Notes: New Bookcase of Wayzata Owner; Angry Rowling
Charlie Leonard, an employee of the Bookcase of Wayzata, Wayzata, Minn., for 10 years, has bought the store from Peggy Burnet and Stephanie Ott, the mother-and-daughter owners since 1990.
In a letter to friends and customers, Burnet said, "Partnering with my daughter Stephanie for the past eighteen years has been a true and delightful gift. . . . We thank each of you for understanding that a community bookstore survives and thrives because its customers enjoy and appreciate the individual service that our knowledgeable and friendly staff provides."
Leonard, she wrote, "is passionate about reading and books. He has been a teacher in both the Wayzata and Hopkins schools, and is a lifelong resident of the Wayzata area. He is the founder and artistic director of Blue Water Theatre Company, a theatrical group for middle and high school students in Wayzata.
"Charlie is knowledgeable about every aspect of the book business, and he will bring new ideas and energy. The wonderful staff that you have known for years will remain and, along with Charlie, are very excited to continue serving you."
The third and final day of the trial regarding publication of an
unauthorized Harry Potter book reached its dramatic conclusion when
J.K. Rowling testified again and displayed "a flash of anger,"
according to today's New York Times.
Rowling said that if the judge allowed the Harry Potter Lexicon to be published, "I believe the floodgates will open. Are we the owners of our own work?''
The Times observed that "lawyers on both sides of the Lexicon case appeared to be resolved to continue the litigation, although they revealed they have settled some sections of the suit that were not central to the copyright infringement claim."
On his own blog, Thomas Nelson president and CEO Michael S. Hyatt explained the reasoning behind his announcement that the company will not attend BookExpo America and the International Christian Retail Show. "The current economic downturn" was the catalyst for the decision, which had been debated for the past decade, he said.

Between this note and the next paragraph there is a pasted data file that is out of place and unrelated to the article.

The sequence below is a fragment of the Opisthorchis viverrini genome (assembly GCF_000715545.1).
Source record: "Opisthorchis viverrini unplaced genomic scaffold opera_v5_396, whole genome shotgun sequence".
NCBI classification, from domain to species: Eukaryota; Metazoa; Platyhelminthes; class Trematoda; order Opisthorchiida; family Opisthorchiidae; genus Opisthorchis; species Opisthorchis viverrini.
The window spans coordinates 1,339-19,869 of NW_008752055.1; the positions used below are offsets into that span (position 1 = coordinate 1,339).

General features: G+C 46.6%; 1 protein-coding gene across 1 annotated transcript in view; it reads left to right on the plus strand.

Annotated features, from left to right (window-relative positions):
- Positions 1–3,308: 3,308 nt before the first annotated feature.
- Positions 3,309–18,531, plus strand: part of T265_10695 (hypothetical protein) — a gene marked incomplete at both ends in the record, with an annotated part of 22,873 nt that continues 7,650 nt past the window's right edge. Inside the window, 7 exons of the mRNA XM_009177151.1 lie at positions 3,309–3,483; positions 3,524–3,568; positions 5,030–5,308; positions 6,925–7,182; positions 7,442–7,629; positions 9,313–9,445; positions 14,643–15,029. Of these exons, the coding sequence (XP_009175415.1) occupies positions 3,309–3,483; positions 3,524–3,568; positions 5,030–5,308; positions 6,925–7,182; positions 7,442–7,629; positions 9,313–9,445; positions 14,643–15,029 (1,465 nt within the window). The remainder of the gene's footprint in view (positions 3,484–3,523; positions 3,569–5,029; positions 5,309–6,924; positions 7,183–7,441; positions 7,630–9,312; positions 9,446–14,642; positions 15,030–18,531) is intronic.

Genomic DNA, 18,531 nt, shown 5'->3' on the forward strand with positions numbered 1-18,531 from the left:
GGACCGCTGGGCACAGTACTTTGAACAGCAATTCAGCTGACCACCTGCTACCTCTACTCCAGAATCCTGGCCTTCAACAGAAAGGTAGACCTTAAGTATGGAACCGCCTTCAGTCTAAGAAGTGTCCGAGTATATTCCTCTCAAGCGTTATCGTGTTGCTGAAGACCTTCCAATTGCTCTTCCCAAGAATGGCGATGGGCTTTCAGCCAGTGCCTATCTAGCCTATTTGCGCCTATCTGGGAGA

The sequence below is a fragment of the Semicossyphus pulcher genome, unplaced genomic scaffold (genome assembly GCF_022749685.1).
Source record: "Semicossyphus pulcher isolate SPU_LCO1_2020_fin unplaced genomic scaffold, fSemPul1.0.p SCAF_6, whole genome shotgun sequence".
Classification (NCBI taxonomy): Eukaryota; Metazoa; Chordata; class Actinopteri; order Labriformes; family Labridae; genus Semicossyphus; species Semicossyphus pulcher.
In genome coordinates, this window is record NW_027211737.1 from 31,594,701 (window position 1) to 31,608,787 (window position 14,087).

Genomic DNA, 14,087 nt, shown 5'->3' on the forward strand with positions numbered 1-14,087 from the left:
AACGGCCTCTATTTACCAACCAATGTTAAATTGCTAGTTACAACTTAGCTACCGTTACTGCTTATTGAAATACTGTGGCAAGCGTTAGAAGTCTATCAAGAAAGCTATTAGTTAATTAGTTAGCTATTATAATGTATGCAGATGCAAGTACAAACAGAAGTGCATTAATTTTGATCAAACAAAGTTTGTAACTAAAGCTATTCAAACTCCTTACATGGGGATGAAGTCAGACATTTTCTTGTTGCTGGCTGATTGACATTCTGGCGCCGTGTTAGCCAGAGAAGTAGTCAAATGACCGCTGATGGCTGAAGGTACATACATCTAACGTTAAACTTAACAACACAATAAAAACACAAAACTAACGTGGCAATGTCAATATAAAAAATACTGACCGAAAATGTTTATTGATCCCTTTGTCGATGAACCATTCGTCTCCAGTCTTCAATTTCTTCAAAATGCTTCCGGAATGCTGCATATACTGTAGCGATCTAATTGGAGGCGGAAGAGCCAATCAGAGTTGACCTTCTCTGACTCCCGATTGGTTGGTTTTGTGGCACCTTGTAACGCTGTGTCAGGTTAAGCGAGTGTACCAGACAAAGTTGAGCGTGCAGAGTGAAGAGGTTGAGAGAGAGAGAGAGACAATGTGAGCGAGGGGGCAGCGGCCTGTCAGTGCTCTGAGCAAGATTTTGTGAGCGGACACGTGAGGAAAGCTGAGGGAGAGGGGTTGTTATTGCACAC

Instead of going to the shows and visiting customers there, Nelson will have the mountain come to Mohammed, as it were. Last weekend, the company held a two-day "Open House" in Nashville, Tenn., which its top 100 Christian retail accounts, who represent 80% of Nelson's business in this market, attended. "Our goal was to arm participants with a better understanding of industry trends and merchandising strategies, while inspiring their relationships with God," Hyatt wrote. From now on, Nelson will hold the event annually.
An author book signing at Saturn Booksellers, Gaylord, Mich., last Saturday became a newsworthy event for the Herald Times, which reported that the bookstore "staff stopped counting after they reached 300 people" lining up to have their copies of Mistaken Identity: Two Families, One Survivor, Unwavering Hope signed by Newell and Colleen Cerak.
"This has been such a big story for Gaylord all along," said owner Jill Miner of the local family who co-authored--with Don & Susie Van Ryn--the bestseller. "The Ceraks are such an amazing family--I think it was show of support for them." The Herald Times added that Saturn has "the only books that are signed by the Ceraks. . . . The local bookstore is approaching 900 copies of books sold."